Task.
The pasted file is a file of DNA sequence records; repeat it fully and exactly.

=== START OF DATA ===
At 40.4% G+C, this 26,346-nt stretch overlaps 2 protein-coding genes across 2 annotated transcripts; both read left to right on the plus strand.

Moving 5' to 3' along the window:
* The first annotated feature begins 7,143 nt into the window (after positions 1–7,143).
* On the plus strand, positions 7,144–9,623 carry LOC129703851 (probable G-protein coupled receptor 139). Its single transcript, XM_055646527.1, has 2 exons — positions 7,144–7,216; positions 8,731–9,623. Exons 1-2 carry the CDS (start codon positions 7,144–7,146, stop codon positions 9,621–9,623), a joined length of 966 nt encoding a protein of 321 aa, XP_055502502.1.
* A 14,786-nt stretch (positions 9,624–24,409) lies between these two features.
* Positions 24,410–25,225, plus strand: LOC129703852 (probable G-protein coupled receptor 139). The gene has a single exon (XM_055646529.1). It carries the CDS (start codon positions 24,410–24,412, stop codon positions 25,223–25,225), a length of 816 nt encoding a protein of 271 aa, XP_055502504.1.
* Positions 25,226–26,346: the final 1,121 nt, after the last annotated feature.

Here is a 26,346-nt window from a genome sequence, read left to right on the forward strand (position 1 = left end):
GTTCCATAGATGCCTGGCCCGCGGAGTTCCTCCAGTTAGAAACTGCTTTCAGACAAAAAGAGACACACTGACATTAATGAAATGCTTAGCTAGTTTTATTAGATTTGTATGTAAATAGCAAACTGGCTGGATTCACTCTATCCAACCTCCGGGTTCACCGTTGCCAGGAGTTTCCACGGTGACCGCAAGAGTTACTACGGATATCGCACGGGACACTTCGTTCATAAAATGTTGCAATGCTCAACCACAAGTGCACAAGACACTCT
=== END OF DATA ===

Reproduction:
At 40.4% G+C, this 26,346-nt stretch overlaps 2 protein-coding genes across 2 annotated transcripts; both read left to right on the plus strand.

Moving 5' to 3' along the window:
* The first annotated feature begins 7,143 nt into the window (after positions 1–7,143).
* On the plus strand, positions 7,144–9,623 carry LOC129703851 (probable G-protein coupled receptor 139). Its single transcript, XM_055646527.1, has 2 exons — positions 7,144–7,216; positions 8,731–9,623. Exons 1-2 carry the CDS (start codon positions 7,144–7,146, stop codon positions 9,621–9,623), a joined length of 966 nt encoding a protein of 321 aa, XP_055502502.1.
* A 14,786-nt stretch (positions 9,624–24,409) lies between these two features.
* Positions 24,410–25,225, plus strand: LOC129703852 (probable G-protein coupled receptor 139). The gene has a single exon (XM_055646529.1). It carries the CDS (start codon positions 24,410–24,412, stop codon positions 25,223–25,225), a length of 816 nt encoding a protein of 271 aa, XP_055502504.1.
* Positions 25,226–26,346: the final 1,121 nt, after the last annotated feature.

Here is a 26,346-nt window from a genome sequence, read left to right on the forward strand (position 1 = left end):
GTTCCATAGATGCCTGGCCCGCGGAGTTCCTCCAGTTAGAAACTGCTTTCAGACAAAAAGAGACACACTGACATTAATGAAATGCTTAGCTAGTTTTATTAGATTTGTATGTAAATAGCAAACTGGCTGGATTCACTCTATCCAACCTCCGGGTTCACCGTTGCCAGGAGTTTCCACGGTGACCGCAAGAGTTACTACGGATATCGCACGGGACACTTCGTTCATAAAATGTTGCAATGCTCAACCACAAGTGCACAAGACACTCT